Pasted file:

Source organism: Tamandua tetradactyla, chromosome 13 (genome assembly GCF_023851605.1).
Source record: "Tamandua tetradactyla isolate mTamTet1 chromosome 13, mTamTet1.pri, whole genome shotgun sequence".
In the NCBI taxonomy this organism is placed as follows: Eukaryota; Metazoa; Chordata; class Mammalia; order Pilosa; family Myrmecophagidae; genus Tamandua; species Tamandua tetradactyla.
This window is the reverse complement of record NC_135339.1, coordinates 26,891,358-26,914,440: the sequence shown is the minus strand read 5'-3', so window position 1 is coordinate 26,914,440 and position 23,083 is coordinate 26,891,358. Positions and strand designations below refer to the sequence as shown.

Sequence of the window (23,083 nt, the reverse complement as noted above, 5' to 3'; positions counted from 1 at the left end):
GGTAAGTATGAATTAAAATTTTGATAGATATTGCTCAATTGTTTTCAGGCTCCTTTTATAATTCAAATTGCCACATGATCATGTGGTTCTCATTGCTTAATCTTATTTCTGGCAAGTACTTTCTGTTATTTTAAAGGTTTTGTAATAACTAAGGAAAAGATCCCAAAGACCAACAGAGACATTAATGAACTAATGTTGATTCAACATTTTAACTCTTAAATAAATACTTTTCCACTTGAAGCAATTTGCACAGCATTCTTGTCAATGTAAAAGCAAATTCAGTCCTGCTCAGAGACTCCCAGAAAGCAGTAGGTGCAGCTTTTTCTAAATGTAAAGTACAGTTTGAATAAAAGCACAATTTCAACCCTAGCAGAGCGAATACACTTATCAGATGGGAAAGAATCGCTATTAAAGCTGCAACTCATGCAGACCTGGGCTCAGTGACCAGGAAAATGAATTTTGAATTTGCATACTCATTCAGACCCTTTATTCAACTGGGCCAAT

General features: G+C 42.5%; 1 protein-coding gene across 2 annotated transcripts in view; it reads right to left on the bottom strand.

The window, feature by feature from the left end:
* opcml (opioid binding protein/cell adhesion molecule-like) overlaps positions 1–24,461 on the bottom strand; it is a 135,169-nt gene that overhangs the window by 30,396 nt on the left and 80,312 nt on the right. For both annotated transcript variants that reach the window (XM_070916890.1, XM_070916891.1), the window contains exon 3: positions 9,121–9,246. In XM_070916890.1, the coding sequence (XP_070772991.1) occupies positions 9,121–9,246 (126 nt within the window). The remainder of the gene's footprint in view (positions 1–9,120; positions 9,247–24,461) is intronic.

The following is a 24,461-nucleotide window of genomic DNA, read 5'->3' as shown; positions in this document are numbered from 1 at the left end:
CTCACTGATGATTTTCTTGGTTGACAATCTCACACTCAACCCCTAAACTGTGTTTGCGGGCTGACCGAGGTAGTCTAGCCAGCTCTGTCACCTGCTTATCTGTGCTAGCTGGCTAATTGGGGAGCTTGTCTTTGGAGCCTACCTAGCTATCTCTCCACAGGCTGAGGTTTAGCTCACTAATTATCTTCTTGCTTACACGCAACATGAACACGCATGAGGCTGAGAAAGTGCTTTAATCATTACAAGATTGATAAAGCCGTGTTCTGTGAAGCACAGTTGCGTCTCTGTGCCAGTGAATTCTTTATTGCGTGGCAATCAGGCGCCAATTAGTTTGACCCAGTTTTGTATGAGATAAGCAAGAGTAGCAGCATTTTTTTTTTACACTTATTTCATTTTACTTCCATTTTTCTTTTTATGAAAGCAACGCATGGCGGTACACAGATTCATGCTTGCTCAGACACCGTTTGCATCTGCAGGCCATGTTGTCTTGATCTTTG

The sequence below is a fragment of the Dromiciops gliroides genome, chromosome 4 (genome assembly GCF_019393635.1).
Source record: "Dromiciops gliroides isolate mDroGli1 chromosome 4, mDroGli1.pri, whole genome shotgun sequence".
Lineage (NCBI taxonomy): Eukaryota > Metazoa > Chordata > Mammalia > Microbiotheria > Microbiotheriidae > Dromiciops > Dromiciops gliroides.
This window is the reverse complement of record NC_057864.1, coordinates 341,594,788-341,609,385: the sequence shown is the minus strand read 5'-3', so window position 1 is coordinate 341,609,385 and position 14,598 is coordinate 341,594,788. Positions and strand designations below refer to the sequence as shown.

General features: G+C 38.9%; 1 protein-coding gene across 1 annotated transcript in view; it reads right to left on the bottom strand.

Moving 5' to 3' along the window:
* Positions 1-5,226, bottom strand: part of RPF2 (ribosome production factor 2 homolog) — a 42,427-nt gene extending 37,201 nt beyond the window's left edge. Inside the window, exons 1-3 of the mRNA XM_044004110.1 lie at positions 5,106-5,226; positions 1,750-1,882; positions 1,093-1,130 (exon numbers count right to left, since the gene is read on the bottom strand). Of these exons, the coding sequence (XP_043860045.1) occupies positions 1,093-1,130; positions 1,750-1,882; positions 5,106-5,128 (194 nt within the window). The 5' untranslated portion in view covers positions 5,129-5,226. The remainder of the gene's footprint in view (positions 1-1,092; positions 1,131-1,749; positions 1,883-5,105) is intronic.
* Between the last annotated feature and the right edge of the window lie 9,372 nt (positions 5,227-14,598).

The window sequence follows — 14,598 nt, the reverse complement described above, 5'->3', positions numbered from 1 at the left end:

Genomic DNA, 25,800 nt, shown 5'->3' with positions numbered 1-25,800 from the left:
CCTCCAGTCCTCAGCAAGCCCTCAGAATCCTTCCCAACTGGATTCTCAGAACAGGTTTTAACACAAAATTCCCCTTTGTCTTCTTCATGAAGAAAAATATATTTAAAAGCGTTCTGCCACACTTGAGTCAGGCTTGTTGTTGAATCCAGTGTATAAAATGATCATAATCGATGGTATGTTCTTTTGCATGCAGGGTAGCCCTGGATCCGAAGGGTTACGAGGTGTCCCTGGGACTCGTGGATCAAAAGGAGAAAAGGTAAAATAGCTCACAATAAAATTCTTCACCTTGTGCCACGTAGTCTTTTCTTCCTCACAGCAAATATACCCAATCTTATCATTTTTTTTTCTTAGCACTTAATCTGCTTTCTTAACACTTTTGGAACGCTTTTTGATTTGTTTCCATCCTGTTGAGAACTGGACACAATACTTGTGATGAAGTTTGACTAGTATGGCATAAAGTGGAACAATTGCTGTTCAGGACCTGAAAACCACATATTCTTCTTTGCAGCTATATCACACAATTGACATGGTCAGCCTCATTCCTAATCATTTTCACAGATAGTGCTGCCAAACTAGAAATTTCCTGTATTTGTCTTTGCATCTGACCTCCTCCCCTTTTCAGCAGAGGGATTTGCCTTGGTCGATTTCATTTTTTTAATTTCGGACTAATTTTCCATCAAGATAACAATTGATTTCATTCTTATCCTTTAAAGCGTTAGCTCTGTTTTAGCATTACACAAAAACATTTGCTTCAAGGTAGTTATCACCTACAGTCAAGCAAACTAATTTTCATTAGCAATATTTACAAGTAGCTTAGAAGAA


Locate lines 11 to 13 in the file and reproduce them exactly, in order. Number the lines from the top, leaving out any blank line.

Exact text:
CTCACTGATGATTTTCTTGGTTGACAATCTCACACTCAACCCCTAAACTGTGTTTGCGGGCTGACCGAGGTAGTCTAGCCAGCTCTGTCACCTGCTTATCTGTGCTAGCTGGCTAATTGGGGAGCTTGTCTTTGGAGCCTACCTAGCTATCTCTCCACAGGCTGAGGTTTAGCTCACTAATTATCTTCTTGCTTACACGCAACATGAACACGCATGAGGCTGAGAAAGTGCTTTAATCATTACAAGATTGATAAAGCCGTGTTCTGTGAAGCACAGTTGCGTCTCTGTGCCAGTGAATTCTTTATTGCGTGGCAATCAGGCGCCAATTAGTTTGACCCAGTTTTGTATGAGATAAGCAAGAGTAGCAGCATTTTTTTTTTACACTTATTTCATTTTACTTCCATTTTTCTTTTTATGAAAGCAACGCATGGCGGTACACAGATTCATGCTTGCTCAGACACCGTTTGCATCTGCAGGCCATGTTGTCTTGATCTTTG

The sequence below is a fragment of the Dromiciops gliroides genome, chromosome 4 (genome assembly GCF_019393635.1).
Source record: "Dromiciops gliroides isolate mDroGli1 chromosome 4, mDroGli1.pri, whole genome shotgun sequence".